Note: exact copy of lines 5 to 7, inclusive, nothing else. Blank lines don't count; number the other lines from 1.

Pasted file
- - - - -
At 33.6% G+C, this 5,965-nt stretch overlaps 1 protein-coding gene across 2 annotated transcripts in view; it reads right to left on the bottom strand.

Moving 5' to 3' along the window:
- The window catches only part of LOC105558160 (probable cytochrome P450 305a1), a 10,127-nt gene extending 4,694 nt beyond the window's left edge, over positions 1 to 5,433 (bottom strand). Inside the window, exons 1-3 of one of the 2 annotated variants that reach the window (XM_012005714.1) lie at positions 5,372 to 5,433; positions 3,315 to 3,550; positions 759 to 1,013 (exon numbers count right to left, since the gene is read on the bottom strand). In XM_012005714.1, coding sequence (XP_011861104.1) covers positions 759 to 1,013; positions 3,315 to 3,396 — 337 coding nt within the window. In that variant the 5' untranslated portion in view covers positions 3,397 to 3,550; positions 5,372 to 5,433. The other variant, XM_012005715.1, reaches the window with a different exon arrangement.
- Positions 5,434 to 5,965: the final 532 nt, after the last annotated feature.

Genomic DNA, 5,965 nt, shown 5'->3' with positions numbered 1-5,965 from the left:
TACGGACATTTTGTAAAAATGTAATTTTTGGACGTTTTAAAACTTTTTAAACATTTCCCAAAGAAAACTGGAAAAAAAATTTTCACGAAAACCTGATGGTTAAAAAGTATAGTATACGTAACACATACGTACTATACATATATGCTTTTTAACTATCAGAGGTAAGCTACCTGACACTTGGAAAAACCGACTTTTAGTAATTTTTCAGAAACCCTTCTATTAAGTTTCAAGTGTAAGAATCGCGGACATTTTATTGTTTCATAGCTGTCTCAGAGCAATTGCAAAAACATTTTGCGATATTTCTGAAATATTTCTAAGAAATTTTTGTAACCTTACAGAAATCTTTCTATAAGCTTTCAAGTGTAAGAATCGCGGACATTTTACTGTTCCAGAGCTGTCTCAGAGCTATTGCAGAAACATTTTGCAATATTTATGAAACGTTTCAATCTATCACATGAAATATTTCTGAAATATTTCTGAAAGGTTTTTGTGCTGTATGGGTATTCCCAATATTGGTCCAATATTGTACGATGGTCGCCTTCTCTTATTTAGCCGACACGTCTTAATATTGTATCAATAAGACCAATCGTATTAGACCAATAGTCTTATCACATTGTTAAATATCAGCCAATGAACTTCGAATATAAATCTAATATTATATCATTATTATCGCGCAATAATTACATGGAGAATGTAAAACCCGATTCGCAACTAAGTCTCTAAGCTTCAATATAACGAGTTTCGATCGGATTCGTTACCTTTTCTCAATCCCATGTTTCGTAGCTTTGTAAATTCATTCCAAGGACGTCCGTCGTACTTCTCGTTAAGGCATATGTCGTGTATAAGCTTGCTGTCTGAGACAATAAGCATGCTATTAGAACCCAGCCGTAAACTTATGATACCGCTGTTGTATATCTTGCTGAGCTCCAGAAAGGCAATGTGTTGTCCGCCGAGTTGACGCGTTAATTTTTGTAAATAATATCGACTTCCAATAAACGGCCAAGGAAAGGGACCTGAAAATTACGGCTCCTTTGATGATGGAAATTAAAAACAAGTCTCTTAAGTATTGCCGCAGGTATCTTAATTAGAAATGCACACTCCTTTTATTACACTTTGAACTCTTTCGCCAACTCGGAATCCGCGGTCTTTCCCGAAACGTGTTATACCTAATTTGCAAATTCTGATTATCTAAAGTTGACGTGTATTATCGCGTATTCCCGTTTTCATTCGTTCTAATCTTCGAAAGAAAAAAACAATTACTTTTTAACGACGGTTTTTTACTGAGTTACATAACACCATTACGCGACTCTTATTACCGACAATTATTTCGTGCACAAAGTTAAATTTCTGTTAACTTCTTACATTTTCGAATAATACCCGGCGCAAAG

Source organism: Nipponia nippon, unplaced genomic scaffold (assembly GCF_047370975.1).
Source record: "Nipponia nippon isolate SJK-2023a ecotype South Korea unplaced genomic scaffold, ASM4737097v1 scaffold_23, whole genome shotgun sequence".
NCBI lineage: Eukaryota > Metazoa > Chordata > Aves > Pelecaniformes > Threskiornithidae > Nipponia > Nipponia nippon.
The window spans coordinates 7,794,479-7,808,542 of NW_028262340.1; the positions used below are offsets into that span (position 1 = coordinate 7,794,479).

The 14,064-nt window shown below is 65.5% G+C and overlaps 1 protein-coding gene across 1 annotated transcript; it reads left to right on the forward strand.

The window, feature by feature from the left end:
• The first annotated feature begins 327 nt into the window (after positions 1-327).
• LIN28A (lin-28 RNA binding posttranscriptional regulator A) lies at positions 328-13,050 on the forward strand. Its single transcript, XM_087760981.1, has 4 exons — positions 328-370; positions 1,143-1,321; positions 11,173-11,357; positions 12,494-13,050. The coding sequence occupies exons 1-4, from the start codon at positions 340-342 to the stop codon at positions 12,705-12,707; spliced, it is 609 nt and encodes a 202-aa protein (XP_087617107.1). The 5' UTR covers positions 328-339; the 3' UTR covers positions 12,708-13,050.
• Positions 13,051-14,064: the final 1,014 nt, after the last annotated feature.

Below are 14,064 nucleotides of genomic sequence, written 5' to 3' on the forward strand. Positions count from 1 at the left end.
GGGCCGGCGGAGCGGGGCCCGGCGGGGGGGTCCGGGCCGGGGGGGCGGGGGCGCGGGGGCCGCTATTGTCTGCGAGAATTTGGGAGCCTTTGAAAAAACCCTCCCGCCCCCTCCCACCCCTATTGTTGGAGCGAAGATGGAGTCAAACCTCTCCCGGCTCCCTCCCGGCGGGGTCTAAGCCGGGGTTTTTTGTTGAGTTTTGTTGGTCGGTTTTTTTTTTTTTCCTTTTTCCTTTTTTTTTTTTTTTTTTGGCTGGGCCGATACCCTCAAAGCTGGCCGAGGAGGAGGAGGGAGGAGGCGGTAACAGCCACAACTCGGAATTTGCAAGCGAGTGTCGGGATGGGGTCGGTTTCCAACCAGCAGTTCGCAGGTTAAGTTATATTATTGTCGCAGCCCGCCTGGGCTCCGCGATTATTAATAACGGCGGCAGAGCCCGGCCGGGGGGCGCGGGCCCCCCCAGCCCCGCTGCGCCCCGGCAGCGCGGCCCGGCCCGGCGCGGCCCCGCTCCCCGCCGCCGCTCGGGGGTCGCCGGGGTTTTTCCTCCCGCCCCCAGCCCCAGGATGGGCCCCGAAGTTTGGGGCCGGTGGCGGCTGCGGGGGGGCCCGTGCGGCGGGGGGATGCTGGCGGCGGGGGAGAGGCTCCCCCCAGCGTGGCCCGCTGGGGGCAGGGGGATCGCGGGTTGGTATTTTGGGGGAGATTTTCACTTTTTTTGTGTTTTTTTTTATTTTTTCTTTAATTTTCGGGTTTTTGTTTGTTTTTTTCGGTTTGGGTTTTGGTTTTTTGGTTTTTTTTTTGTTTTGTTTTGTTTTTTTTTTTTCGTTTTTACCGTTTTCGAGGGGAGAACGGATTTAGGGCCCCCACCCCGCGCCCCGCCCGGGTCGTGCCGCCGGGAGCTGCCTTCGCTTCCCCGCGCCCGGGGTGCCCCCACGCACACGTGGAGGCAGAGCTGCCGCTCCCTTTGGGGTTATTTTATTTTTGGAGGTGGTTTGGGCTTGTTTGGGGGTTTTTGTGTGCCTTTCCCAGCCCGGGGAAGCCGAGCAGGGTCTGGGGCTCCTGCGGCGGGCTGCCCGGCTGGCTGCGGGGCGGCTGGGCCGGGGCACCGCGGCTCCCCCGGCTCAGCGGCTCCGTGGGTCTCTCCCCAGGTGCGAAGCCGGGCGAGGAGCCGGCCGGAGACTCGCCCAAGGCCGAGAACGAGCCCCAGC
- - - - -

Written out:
Genomic DNA, 5,965 nt, shown 5'->3' with positions numbered 1-5,965 from the left:
TACGGACATTTTGTAAAAATGTAATTTTTGGACGTTTTAAAACTTTTTAAACATTTCCCAAAGAAAACTGGAAAAAAAATTTTCACGAAAACCTGATGGTTAAAAAGTATAGTATACGTAACACATACGTACTATACATATATGCTTTTTAACTATCAGAGGTAAGCTACCTGACACTTGGAAAAACCGACTTTTAGTAATTTTTCAGAAACCCTTCTATTAAGTTTCAAGTGTAAGAATCGCGGACATTTTATTGTTTCATAGCTGTCTCAGAGCAATTGCAAAAACATTTTGCGATATTTCTGAAATATTTCTAAGAAATTTTTGTAACCTTACAGAAATCTTTCTATAAGCTTTCAAGTGTAAGAATCGCGGACATTTTACTGTTCCAGAGCTGTCTCAGAGCTATTGCAGAAACATTTTGCAATATTTATGAAACGTTTCAATCTATCACATGAAATATTTCTGAAATATTTCTGAAAGGTTTTTGTGCTGTATGGGTATTCCCAATATTGGTCCAATATTGTACGATGGTCGCCTTCTCTTATTTAGCCGACACGTCTTAATATTGTATCAATAAGACCAATCGTATTAGACCAATAGTCTTATCACATTGTTAAATATCAGCCAATGAACTTCGAATATAAATCTAATATTATATCATTATTATCGCGCAATAATTACATGGAGAATGTAAAACCCGATTCGCAACTAAGTCTCTAAGCTTCAATATAACGAGTTTCGATCGGATTCGTTACCTTTTCTCAATCCCATGTTTCGTAGCTTTGTAAATTCATTCCAAGGACGTCCGTCGTACTTCTCGTTAAGGCATATGTCGTGTATAAGCTTGCTGTCTGAGACAATAAGCATGCTATTAGAACCCAGCCGTAAACTTATGATACCGCTGTTGTATATCTTGCTGAGCTCCAGAAAGGCAATGTGTTGTCCGCCGAGTTGACGCGTTAATTTTTGTAAATAATATCGACTTCCAATAAACGGCCAAGGAAAGGGACCTGAAAATTACGGCTCCTTTGATGATGGAAATTAAAAACAAGTCTCTTAAGTATTGCCGCAGGTATCTTAATTAGAAATGCACACTCCTTTTATTACACTTTGAACTCTTTCGCCAACTCGGAATCCGCGGTCTTTCCCGAAACGTGTTATACCTAATTTGCAAATTCTGATTATCTAAAGTTGACGTGTATTATCGCGTATTCCCGTTTTCATTCGTTCTAATCTTCGAAAGAAAAAAACAATTACTTTTTAACGACGGTTTTTTACTGAGTTACATAACACCATTACGCGACTCTTATTACCGACAATTATTTCGTGCACAAAGTTAAATTTCTGTTAACTTCTTACATTTTCGAATAATACCCGGCGCAAAG

Source organism: Nipponia nippon, unplaced genomic scaffold (assembly GCF_047370975.1).